Russia has now nearly finished their 2017 harvest with 87.9m tonnes of wheat compared to 75.8m tonnes in 2016 which is an increase of 16%. With a record wheat crop, Russian wheat exports are significantly ahead of last season. By October 12, Russia had exported 12.3m tonnes, up 21% on the previous year. This will see Russia becoming the world’s largest wheat exporter.

EU exports in comparison have the opposite situation reaching only 6.6m tonnes to date compared to 8.8m tonnes at the same time last year.

The UK 2017 barley harvest has produced a bigger tonnage than last year resulting in a higher surplus of 1.8m tonnes available for stock feed or export. This is below the levels seen in 2015-16 when barley exports reached nearly 2m tonnes but it still represents a year-on-year increase and an opportunity for a stronger export campaign.

So far this season the UK has exported over 250,000 tonnes of barley and the UK has been capitalising on opportunities that arise around the globe, especially in Spain, where production is more than 2million tonnes below the five-year average. Increased Spanish import demand is as a result of drought in the country during the important crop growing period.

In 2015-16 Spanish production was down more than 1million tonnes on the five-year average and the need for Spain to import barley increased and imported 1.2m tonnes. In 2015-16 UK barley exports accounted for 38% of Spain’s barley imports which is 450,000 tonnes and over the past five years the UK has accounted for 29% of the nation’s import on average.

The Spanish import requirement this year is estimated at 1.1m tonnes and if the UK exports account for 29%, based on the previous five years, this would see a total of around 320,000 tonnes of UK barley heading to Spain where 141,000 tonnes have already been exported to there so far this season.

Opportunities are there for UK barley exports outside of the EU, Algeria could see an increased demand for imports as barley production is down 27% on their five-year average at nearly 1.0m tonnes.

Further opportunity could come from Saudi Arabia, despite forecasts of lower barley import demand this season and normally the UK does not supply in large tonnages to Saudi Arabia but other exporting countries that do are having production problems of their own.

Apart from the UK there are a number of barley exporting countries in the global barley market place and in the EU, apart from the UK, France and Germany are key barley exporting nations. In France production was 8% up on the average, at more than 12m tonnes. German production is up only 0.2% on the five -year average at just under 11m tonnes and production increases for both countries could see them provide strong competition against UK barley for export markets.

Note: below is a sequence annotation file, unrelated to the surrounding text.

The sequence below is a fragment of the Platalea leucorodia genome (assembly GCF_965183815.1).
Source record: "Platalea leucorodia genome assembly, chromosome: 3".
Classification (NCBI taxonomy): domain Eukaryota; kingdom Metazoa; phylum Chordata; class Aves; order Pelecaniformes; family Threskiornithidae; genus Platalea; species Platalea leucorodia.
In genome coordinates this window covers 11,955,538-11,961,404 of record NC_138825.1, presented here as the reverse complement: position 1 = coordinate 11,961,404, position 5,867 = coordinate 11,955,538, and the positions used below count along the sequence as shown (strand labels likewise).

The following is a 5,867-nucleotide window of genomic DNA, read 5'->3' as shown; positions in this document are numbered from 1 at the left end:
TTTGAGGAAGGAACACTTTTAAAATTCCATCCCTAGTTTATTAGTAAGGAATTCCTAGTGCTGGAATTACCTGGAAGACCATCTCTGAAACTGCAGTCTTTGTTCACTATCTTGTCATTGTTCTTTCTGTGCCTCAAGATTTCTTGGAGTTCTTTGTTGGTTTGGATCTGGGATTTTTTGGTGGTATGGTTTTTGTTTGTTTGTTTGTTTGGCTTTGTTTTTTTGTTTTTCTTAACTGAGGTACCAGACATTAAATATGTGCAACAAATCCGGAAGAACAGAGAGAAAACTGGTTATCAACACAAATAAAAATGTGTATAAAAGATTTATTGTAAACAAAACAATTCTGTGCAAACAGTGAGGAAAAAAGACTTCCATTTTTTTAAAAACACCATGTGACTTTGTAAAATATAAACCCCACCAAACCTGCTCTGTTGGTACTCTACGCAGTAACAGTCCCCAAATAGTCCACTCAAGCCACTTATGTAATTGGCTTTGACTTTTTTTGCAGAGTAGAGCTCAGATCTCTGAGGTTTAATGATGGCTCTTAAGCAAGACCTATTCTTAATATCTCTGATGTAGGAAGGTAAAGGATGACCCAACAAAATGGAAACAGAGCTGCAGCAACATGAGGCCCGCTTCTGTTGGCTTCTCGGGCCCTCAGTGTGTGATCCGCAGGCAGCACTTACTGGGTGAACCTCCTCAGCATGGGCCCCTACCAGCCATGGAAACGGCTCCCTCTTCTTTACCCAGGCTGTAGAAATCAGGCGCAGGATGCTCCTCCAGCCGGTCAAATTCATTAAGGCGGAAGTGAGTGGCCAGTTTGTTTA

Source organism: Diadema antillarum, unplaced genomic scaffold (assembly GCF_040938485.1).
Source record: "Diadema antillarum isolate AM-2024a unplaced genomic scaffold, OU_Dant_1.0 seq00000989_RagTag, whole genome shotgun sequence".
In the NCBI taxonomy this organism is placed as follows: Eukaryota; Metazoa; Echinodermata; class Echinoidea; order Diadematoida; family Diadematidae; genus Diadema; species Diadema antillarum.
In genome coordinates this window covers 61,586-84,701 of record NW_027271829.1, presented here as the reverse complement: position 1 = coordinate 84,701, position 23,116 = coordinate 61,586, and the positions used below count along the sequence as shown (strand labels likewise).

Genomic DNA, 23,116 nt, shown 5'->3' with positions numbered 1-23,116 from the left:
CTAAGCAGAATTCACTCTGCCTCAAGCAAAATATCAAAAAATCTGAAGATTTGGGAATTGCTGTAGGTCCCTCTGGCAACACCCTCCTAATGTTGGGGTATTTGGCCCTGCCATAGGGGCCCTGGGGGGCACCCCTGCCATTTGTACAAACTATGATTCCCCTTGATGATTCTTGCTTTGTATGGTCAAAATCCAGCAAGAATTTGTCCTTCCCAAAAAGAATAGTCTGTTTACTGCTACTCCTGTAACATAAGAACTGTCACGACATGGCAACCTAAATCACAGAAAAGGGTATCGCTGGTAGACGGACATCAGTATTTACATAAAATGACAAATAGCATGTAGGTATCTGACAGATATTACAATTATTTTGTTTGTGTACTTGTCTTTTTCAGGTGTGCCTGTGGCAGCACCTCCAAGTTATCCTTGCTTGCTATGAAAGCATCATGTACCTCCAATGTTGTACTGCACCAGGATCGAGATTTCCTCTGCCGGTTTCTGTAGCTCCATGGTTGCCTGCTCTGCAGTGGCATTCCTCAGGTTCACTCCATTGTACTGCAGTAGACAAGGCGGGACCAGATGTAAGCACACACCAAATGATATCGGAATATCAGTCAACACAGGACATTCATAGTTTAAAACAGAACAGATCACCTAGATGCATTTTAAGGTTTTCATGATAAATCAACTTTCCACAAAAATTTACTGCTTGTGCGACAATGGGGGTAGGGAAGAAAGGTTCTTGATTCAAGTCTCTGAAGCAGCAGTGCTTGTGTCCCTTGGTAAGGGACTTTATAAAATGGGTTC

The Black Sea area with Russia and Ukraine have historically had variable barley yields and production but are now seeing improved consistency in yield levels and this year the Russian barley harvest could be the largest in the past 20 years, making Russia a strong competitor for barley exports.

In the Southern Hemisphere, the Australian and Argentinian barley harvest is still to be done and with the drought conditions in Australia and excess rainfall in Argentina this could see their harvest production down quite considerably. Forecasters are putting Australian production down 16% on their five-year average and Argentina down 34% on the same period.

As always price will play its part on the world market and the increased availability of the UK crop for the global market relative to last year, combined with the present weakness in Sterling, has helped make the UK barley amongst the cheapest for export. Last month UK barley was almost $12 below French barely prices and $15 below the Russian barley price.

One area that is yet unknown is how Brexit will affect UK export prices and competitiveness with a possible €16 tariff further reducing margins and subsequently the incentive to grow barley in the UK.

UK barley usage in compound and poultry feed in September 2017 increased by 29.4% year-on-year, wheat and whole flaked maize usage for the same month was up 3.3% and 16.1% respectively compared with September 2016. From July to September 2017 barley usage in both compound and poultry feed increased by 41% on last year for the same period.

Higher demand for barley in animal feed this season is as a result of the relatively larger price discount of feed barley to feed wheat. In July 2017, the discount or ex-farm UK feed barley for feed wheat reached £30 per tonne, the highest in three years. This price difference has since fallen to £16.70 at the end of October but still remains attractive to buyers and could see a further rise in barley demand.